A limited liability company is a hybrid entity that has the qualities of both a partnership and corporation. Depending on the number of owners, an LLC can be taxed as a partnership, corporation or sole proprietorship. A dual class LLC is a special type of LLC that minimizes self-employment tax and is analogous to a limited partnership.
Structure of a Dual Class LLC
The owners of an LLC are known as "members." A dual class LLC is structured to admit different types of members. It has general members who are active and manage the LLC, contributing time or expertise. It also has limited members who are passive and contribute only capital to the LLC, similar to limited partners in a limited partnership.
Read More: Typical LLC Structures
Members of a dual class LLC are treated differently than members of a traditional LLC for federal tax purposes. A traditional LLC can be taxed like a corporation or partnership, where all members may be subject to self-employment taxes. With a dual class LLC, only general members must pay self-employment taxes. For example, consider a dual class LLC with three members: Jane, John and Sarah. Jane and John are limited members who invest $25,000 each in the dual class LLC. Sarah is a general member who puts in work and services, which are valued at $25,000. Sarah is subject to self-employment taxes, but Jane and John are not. Ultimately, the decision of which members must pay self-employment taxes is made by the IRS.
Creating a Dual Class LLC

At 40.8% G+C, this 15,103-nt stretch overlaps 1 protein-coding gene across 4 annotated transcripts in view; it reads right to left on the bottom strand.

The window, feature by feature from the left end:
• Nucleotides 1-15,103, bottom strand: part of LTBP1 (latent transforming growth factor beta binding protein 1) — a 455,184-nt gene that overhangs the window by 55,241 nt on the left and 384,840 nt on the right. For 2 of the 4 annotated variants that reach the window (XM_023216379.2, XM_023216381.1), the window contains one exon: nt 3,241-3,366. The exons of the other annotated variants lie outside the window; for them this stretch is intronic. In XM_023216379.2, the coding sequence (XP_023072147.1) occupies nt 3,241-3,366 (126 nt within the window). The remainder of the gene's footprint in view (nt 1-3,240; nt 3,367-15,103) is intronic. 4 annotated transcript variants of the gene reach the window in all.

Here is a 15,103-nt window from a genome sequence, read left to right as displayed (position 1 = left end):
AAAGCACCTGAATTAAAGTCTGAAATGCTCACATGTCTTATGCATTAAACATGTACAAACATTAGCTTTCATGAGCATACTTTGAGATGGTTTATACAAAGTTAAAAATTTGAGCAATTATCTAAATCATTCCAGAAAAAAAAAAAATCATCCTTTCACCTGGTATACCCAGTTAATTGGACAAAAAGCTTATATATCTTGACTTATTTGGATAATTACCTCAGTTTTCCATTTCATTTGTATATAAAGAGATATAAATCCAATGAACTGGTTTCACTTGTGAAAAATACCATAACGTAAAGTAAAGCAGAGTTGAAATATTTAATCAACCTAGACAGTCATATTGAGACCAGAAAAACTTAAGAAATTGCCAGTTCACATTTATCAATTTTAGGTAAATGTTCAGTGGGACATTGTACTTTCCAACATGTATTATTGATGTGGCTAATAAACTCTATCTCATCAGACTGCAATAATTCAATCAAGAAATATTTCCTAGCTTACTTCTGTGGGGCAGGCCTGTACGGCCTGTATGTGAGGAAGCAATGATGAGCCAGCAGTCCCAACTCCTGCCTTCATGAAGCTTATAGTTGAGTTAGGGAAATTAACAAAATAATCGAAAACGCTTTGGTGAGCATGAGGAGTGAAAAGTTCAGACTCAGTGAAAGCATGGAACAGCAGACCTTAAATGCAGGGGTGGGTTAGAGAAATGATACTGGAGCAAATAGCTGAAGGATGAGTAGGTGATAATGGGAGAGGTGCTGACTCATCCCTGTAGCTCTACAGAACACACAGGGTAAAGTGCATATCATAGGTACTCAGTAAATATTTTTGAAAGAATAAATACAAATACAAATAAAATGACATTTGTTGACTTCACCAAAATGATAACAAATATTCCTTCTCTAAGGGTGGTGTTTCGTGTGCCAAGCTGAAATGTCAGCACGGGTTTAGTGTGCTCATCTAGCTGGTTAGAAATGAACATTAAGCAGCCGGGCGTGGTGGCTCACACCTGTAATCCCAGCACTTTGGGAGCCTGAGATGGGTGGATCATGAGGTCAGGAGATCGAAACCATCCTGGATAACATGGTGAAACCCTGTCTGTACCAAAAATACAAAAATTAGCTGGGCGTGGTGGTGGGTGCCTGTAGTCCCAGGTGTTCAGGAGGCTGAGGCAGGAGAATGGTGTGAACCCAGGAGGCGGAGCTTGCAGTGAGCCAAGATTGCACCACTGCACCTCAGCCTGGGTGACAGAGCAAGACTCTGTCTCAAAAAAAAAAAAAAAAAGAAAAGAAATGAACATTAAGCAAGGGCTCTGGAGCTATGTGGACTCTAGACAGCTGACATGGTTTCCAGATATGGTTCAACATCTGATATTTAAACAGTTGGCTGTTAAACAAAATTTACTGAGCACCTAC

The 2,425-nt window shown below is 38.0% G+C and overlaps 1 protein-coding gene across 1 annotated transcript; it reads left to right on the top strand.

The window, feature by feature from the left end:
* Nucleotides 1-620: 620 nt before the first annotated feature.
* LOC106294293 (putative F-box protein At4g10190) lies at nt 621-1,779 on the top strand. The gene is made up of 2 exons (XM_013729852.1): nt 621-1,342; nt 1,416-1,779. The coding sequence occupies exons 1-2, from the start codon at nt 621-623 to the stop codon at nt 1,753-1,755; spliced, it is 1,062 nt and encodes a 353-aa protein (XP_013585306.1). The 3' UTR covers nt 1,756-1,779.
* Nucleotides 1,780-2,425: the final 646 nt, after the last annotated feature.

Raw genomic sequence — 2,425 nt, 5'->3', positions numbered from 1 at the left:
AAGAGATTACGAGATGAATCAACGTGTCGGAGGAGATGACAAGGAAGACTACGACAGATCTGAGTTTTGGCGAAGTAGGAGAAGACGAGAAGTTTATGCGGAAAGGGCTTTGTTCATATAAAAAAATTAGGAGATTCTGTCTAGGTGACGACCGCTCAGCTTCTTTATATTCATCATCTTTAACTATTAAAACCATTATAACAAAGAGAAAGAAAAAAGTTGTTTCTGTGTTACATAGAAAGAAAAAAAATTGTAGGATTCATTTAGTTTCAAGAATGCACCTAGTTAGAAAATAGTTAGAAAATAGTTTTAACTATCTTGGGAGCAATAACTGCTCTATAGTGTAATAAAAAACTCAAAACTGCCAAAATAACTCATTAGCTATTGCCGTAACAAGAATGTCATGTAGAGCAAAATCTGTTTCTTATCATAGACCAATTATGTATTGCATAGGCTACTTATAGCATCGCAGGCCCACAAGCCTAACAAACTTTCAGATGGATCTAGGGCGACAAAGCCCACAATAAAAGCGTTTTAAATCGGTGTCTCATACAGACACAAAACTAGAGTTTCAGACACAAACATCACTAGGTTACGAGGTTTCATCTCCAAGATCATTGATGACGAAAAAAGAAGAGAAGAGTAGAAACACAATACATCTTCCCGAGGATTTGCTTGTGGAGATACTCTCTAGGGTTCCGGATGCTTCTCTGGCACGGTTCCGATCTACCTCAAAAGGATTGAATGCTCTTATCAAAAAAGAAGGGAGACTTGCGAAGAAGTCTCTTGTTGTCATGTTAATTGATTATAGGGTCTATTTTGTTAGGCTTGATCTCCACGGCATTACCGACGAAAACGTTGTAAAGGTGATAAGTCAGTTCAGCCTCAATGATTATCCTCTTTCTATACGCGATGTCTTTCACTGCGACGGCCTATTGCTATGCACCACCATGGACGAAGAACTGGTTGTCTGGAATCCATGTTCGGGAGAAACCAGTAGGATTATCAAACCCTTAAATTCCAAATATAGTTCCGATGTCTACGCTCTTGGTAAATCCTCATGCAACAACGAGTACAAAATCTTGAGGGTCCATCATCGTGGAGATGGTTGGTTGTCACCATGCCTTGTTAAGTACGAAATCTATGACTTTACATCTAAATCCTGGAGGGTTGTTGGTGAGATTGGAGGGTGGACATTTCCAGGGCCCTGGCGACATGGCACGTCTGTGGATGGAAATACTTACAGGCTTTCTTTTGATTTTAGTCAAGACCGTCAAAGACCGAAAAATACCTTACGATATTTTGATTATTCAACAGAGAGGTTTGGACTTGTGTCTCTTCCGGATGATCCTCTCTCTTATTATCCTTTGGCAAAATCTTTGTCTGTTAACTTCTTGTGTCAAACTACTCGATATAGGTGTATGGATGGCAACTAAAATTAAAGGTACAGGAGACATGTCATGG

To create a dual class LLC, certain state forms must be filed, many of which are typically available through Secretary of State websites and online legal document providers. State law varies on the paperwork and filing process. For example, in Texas, this involves creating articles of organization, an operating agreement, company minutes, membership certificates, ledger and corporate seal, and payment of fees. Because the requirements vary from state to state, anyone considering creating a dual class LLC should consult an attorney.
An operating agreement outlines the rights and responsibilities of all LLC members and provides for checks and balances. Some states require one and others do not. A dual class LLC operating agreement addresses such issues as voting rights, responsibilities of members, financial issues, methods for amending the agreement, information on how a member can withdraw, and information on how the company can be dissolved or sold. Even if an operating agreement is not required by state law, it is a good idea to have one because it helps protect members against liability in case of a lawsuit.
With features published by media such as Business Week and Fox News, Stephanie Dube Dwilson is an accomplished writer with a law degree and a master's in science and technology journalism. She has written for law firms, public relations and marketing agencies, science and technology websites, and business magazines.